With this race, he’s proven that he has as much straight-up speed and ability as anyone in the Lites class. And yet, sadly, despite his finishing second right behind Dungey last year and winning Lites West this year, I’m not sure if everyone was convinced. They should be now!
No doubt whose star shined brightest after this race.
Simon Cudby photo
Trey Canard was the only one with a chance to break up the PC sweep, but he crashed while running fourth. It wasn’t in the script on this night—this was a Pro Circuit show.
Tommy Hahn finished ninth to move past Ivan Tedesco in points and snag Top Privateer honors for the year, and $25,000. Tedesco even came to the race to watch, and he was actually hanging out with Hahn all weekend! T-Hahn must have been looking over his shoulder the whole time, but Ivan never sabotaged the effort, and he dropped to second in the ranks. That cost him $10,000, because second in the privateer ranks gets you $15,000. In other news, Kevin Windham was up $18,000 at the tables as of Saturday morning.
Feld Motorsports gave Tommy Hahn 25 grand and these sweet stilts from the circus!
Simon Cudby photo
After a one-year hiatus, one of the most anticipated and nerve-wracking events of the year returned to the Vegas finale—no, not the Awards Ceremony on Sunday night, but silly season rumors! Back in the good old days, people bought houses and SUVs in much larger sizes than they needed, and the biggest free agent on the market had his deal signed by Vegas. But last year that all stopped. We’re not back to the old days yet, but at least some rumors are out there making noise—crazy ones that involve nearly all the big names, except Dungey, changing colors next year. For real, I’ve heard Stewart, Grant, Villopoto, and Reed could be shopping, but I’m not really sure it’s going to pan out that way. And Reed is supposed to have a two-year deal at Kawi. So this could all be false, at least someone is talking about something!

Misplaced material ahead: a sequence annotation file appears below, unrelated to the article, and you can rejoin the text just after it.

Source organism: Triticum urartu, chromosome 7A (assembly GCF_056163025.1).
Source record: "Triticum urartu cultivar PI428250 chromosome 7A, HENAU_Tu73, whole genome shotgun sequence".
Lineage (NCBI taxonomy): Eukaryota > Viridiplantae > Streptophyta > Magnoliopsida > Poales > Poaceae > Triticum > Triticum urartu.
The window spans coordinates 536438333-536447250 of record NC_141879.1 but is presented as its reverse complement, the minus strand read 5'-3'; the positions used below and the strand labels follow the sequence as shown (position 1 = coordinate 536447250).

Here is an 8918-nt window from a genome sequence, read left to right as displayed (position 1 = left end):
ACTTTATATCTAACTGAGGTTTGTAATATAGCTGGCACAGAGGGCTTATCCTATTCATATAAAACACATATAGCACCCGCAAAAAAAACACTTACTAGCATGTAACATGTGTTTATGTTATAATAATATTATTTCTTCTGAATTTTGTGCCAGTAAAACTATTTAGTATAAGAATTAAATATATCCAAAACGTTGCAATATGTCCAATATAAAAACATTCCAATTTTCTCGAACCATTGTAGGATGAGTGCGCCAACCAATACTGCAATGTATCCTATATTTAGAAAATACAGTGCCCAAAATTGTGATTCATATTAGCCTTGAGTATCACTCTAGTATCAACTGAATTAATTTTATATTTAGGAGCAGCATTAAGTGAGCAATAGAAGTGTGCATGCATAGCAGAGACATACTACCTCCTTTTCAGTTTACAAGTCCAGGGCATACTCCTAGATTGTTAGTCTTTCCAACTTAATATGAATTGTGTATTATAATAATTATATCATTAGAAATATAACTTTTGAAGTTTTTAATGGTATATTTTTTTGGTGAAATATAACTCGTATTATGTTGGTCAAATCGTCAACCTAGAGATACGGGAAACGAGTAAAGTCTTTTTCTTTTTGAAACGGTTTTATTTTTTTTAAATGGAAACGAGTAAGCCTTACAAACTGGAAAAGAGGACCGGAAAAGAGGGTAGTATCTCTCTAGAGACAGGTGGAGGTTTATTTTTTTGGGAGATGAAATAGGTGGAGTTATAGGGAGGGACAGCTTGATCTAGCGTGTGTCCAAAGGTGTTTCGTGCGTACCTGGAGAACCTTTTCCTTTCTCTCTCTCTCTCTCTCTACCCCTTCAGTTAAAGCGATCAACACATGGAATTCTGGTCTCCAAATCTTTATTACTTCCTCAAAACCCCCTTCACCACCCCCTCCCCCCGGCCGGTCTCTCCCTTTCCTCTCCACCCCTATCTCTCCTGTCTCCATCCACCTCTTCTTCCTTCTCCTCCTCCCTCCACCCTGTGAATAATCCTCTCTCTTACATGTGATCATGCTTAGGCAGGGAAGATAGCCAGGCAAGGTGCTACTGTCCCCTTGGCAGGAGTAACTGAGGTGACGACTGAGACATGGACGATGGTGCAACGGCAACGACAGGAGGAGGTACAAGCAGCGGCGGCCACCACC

As for the Awards Ceremony, I learned from the riders talking about the Vegas track. You have to back it down. When I hosted the 2008 event, I swung for the fences, which—like a true slugger—earned me a few home runs, a lot of strikeouts, and a few people wanting to throw at my head. This year I just set the table, put the ball in play, and made sure everyone went home happy. And when I had to make jokes, I played on easy themes—J-Law, the Alessis, and Justin Barcia ramming into people. It worked, for the most part. When it was over, I finally got to hang out really, really late like I wanted to do on Saturday. What happens in Vegas stays in Vegas, especially, in this case, any energy I had.
Stay tuned tomorrow for championship essays. And next week, a Lucas Oil AMA Pro Motocross preview. Before that, I have a weekend off. Sadly, the wife tells me the house isn’t just going to fix itself, so please send me emails to email@example.com so I can find some distractions.